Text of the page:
The Cap Table

*Spoilers, and plot from Silicon Valley Season 1 will be discussed in the following section.

At the Pied Piper launch party, Donald ‘Jared’ Dunn, performed by Zach Woods, decides to crash the small event at Erlich Bachman’s house.

One of the comical inside jokes to the launch party is that the team is sitting at computers with the screensaver running. I mean sure, when I think of a wild party, I first think about turning on a laptop and watching the preset screensaver play through.

Richard confronts Jared, and informs him that he has decided to partner with Peter Gregory. It is at this time, we find out that Jared is interested in working with Richard and the Pied Piper team.

The second show starts off with a launch party in similar fashion as episode one, but the difference is the amount of money pumped behind the party. The contrast between the two launch parties shows the inequality behind launching a company.

A stripper known as ‘mochaccino’ provides entertainment to the party. Once again, Mike Judge and company pokes fun at the social insecurities within the tech community. To be honest, I would much rather have ‘mochaccino’ for entertainment at my next launch party in comparison to Kid Rock. If we really pump some money behind the launch, we could afford both.

Peter Gregory calls that Richard and the company provide a cap table, business plan and financial data.

When Gregory inquires for financial reports from Pied Piper, it does an excellent job of showing the lack of experience that early startups and entrepreneurs go through.

Richards calls up Jared for help to create a business plan. His ability to ask for help when he hits a roadblock shows an excellent use of leadership.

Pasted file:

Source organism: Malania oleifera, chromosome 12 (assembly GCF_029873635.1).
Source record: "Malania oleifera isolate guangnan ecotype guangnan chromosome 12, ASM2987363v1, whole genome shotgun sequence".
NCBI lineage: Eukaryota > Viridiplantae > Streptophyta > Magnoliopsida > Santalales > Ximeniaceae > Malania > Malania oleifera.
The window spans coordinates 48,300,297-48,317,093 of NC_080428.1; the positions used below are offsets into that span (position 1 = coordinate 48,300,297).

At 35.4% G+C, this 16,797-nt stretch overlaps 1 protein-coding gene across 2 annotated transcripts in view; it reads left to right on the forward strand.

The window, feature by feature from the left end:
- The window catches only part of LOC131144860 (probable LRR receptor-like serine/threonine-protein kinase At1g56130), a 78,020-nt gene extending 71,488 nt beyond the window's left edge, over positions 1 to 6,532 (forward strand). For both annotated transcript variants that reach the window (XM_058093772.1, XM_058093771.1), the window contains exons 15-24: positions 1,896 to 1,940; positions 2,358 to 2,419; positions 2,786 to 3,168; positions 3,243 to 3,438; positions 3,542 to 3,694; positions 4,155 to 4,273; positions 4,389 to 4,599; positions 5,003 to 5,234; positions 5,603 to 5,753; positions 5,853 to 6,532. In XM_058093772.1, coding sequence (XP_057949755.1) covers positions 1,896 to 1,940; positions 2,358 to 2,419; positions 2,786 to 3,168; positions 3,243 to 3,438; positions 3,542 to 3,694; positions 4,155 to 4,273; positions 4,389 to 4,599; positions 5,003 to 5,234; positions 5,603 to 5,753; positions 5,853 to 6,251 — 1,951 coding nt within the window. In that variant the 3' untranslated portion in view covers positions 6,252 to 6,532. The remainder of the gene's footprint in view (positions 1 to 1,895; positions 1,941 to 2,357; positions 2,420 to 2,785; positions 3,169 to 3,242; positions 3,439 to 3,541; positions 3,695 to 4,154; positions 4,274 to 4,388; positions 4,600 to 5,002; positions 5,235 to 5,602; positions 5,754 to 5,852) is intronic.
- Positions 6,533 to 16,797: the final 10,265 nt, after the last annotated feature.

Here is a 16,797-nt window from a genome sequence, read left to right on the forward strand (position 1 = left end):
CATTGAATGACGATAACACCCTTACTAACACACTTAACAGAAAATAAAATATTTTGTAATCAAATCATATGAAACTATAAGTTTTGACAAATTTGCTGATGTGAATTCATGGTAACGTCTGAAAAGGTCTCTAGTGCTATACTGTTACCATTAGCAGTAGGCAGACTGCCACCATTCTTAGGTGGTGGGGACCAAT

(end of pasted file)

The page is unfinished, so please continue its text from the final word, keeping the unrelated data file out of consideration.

The show uses a traditional form of human resources communication between the characters at the kitchen table. It creates a compelling scene, but when I review the $200,000 loan from an investor, I don’t think the team should be focusing on which person to kick out of the group, but rather how much money could each person live on for 6 months minus the total operating costs. If we assume that Pied Piper only needs an operating budget of $1,000 for six months, (which is totally undervalued,) a requirement of four employees, and ten percent going to Bachman; the result would be close to $45,000 going to each employee.

This example does show the bottom line of mixing friendship with business.

In reality, the rent in Silicon Valley would cost more than $20,000 to host three to four programmers for six months. With average rent at $2,300 for a single bedroom in Silicon Valley area, multiplied by four equals $9,200. Then we multiple that number by six months, and get $55,200. So, first we have to assume Bachman will take a loss of $35,200 just to house these programmers before we take into consideration their food intake, transportation or any other real world cost.

Even when an investor supports a company, they still experience real world problems. In fairness, this show is a piece of fiction.

More commonly, startups have to use sweat equity to raise enough capital to hire one employee. Since hard work is not sexy and commercial, the show just fast forwards to the cutthroat part of slimming down a business. Overall, Silicon Valley is a condensed version of running a company.

Once Richard decides to inform Big Head that he is still apart of the team, Nelson ‘Big Head’ turns on Richard and the team and informs them that he is getting a raise to stay with Hooli for $600,000 per year.

This creates an outburst within Richard. His rant of not selling out is one of his best scenes in season one.

The final scene of episode two involves Richard finding out the steps to launching a business, and a business bank account.

Points I learned from within episode two, season one:

  • It is important to create and maintain a business plan, a cap table, records of all financial data relating to the company, and records to the amount of hours that each employee has spent developing the company.
  • If an entrepreneur does mix friendship and business, it is important to be upfront and honest with one another.
  • In engineering, science, and statistics, replication is the repetition of an experimental condition. This is connected to Hooli creating their own version of Pied Piper, and the trend of tech companies developing similar ideas. 

Silicon Valley Season 1: Episode #2 Clip 1

Silicon Valley Season 1: Episode #2 Clip 2 (HBO)

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